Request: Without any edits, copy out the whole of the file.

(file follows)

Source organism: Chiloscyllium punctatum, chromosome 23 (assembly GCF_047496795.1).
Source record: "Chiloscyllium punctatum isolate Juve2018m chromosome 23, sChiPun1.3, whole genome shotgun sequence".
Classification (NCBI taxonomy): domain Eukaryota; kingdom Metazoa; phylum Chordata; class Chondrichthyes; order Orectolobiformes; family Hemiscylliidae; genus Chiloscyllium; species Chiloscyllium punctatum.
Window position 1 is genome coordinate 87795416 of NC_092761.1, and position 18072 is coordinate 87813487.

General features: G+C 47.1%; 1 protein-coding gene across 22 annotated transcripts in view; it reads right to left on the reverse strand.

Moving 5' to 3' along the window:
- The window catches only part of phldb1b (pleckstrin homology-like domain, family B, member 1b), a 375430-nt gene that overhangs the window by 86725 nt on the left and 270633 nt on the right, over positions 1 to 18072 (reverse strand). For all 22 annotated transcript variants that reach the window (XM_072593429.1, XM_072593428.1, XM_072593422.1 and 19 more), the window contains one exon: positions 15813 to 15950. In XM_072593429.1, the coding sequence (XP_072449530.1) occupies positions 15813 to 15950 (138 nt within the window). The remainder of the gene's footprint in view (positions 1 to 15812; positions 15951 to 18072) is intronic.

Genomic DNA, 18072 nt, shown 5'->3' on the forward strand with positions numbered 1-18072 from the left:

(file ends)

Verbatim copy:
Source organism: Chiloscyllium punctatum, chromosome 23 (assembly GCF_047496795.1).
Source record: "Chiloscyllium punctatum isolate Juve2018m chromosome 23, sChiPun1.3, whole genome shotgun sequence".
Classification (NCBI taxonomy): domain Eukaryota; kingdom Metazoa; phylum Chordata; class Chondrichthyes; order Orectolobiformes; family Hemiscylliidae; genus Chiloscyllium; species Chiloscyllium punctatum.
Window position 1 is genome coordinate 87795416 of NC_092761.1, and position 18072 is coordinate 87813487.

General features: G+C 47.1%; 1 protein-coding gene across 22 annotated transcripts in view; it reads right to left on the reverse strand.

Moving 5' to 3' along the window:
- The window catches only part of phldb1b (pleckstrin homology-like domain, family B, member 1b), a 375430-nt gene that overhangs the window by 86725 nt on the left and 270633 nt on the right, over positions 1 to 18072 (reverse strand). For all 22 annotated transcript variants that reach the window (XM_072593429.1, XM_072593428.1, XM_072593422.1 and 19 more), the window contains one exon: positions 15813 to 15950. In XM_072593429.1, the coding sequence (XP_072449530.1) occupies positions 15813 to 15950 (138 nt within the window). The remainder of the gene's footprint in view (positions 1 to 15812; positions 15951 to 18072) is intronic.

Genomic DNA, 18072 nt, shown 5'->3' on the forward strand with positions numbered 1-18072 from the left: